Gone — for now — are the days when the Daughters of St. Paul would host Come and See weekends in person, like this one. In a time of COVID, the discernment retreats have gone online. Photo courtesy Daughters of St. Paul

Religious order takes discernment online

By  Bernadette Timson, Youth Speak News
  • September 23, 2020

COVID-19 has put significant roadblocks in the path of many religious communities and apostolates striving to help young Catholics discover their vocation.

Orders like the Daughters of St. Paul in Toronto have had to find new ways to reach out in a time when getting back to a normal existence seems to still be far off.

In a pre-pandemic world, the Daughters of St. Paul would now just be days away from hosting its annual in-person Come and See weekend for young women looking to discern their vocation. Each “Come and See” event staged throughout the U.S. and Canada has a unique presentation, but, generally, attendees engage in community volunteerism, fellowship over food and prayer, individual vocational guidance and day-to-day living as a Daughter of St. Paul.

These on-site events are not on the table any time soon, but this community of religious women devoted to proclaiming the Good News and offering spiritual support is finding ways to continue its outreach.

“Since the pandemic, we have had to get creative in the way we offer discernment retreats,” said Sr. Amanda Marie Petry. “We have held conferences over Zoom, created prayer guides for participants to use in their prayer and offered virtual tours of our publishing house. We make an effort to personalize the retreats by speaking with each woman over the phone about where they are in their journey with the Lord.”

Maintaining a personalized approach in this new online format is a key goal for the Daughters of St. Paul. The question of discernment is too personal for a computer to solve.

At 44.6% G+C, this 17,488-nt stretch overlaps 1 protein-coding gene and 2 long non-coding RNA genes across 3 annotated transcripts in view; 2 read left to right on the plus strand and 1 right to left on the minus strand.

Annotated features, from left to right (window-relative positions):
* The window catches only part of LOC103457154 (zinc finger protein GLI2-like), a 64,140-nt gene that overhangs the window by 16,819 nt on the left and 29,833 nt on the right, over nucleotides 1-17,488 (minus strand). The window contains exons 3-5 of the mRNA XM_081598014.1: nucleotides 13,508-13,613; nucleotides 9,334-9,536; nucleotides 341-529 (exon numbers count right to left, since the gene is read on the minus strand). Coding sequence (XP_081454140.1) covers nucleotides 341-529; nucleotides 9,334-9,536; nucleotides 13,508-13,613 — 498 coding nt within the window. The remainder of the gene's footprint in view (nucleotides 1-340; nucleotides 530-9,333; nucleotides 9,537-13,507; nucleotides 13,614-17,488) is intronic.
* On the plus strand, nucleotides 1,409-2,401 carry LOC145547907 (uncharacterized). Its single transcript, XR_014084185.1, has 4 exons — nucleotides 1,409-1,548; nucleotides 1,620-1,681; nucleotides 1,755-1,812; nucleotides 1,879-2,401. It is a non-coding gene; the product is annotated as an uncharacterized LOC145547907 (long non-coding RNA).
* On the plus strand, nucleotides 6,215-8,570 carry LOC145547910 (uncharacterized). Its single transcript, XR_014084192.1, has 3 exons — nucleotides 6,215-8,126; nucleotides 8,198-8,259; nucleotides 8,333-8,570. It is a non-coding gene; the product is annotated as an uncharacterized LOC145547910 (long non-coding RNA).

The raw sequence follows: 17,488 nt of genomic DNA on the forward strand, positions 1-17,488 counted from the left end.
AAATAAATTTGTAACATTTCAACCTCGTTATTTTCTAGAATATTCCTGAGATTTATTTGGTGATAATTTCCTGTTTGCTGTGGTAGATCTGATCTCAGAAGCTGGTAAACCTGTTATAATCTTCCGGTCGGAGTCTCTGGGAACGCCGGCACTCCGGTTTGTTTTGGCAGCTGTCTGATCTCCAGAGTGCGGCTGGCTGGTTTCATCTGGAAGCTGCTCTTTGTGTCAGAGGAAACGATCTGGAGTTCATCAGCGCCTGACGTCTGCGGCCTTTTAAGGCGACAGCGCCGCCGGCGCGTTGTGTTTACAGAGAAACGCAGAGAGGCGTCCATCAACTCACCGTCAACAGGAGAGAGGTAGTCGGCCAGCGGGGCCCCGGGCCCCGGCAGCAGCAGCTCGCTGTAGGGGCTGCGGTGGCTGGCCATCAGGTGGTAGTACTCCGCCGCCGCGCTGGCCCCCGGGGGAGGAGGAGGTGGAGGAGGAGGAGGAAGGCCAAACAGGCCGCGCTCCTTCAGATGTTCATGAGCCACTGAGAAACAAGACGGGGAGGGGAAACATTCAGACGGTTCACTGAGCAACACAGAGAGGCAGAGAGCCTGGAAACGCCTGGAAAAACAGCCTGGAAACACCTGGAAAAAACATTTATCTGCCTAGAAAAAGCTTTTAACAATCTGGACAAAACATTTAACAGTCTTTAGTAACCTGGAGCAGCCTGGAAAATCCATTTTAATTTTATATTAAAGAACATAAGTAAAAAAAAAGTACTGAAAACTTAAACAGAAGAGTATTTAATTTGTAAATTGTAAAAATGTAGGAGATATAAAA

“Discernment is a process,” said Petry. “There is no algorithm where you can plug in information about yourself and get a quick answer about the plans God has in mind for you. Discernment is about the relationship, and the nuances of this relationship are unique to every person. The Lord invites each of us into this relationship with Him and journey towards growth in holiness.

“Discernment can feel confusing, especially in a time of upheaval. We tend to ask, ‘Where is God?’ at such times, but it’s important not to let ourselves feel overwhelmed by what is beyond our control. It is more fruitful to ask, ‘Where is Jesus inviting me, here and now, to know and love Him better in the situation He has placed me in?’ ”

The sisters have helped young women discern those questions through a couple of virtual Come and See retreats to date. Petry said these virtual gatherings have attracted 30-40 participants, a substantial increase over the eight to 10 attendees at the in-person Toronto gathering.

Another virtual discernment retreat is being eyed for October for women ages 18-35 discerning a religious vocation.

The exact dates are still to be determined, but interested women can follow the sisters’ Instagram account (@medianunscanada) for updates.

What can newcomers to the virtual Come and See experience expect?

“The point of the weekend is to enter into a place of discernment with the Holy Spirit,” said Petry. “The goal is not to know with absolute certainty whether or not God is calling you to be a Daughter of St. Paul; the goal is to spend time apart with the Lord and listen to how He is calling you, as an individual, into a deeper relationship with Himself. If the Daughters of St. Paul end up being part of that relationship, then praise God.”

(Timson, 22, is preparing to begin her studies at John Paul the Great Catholic University in Escondido, Calif.)

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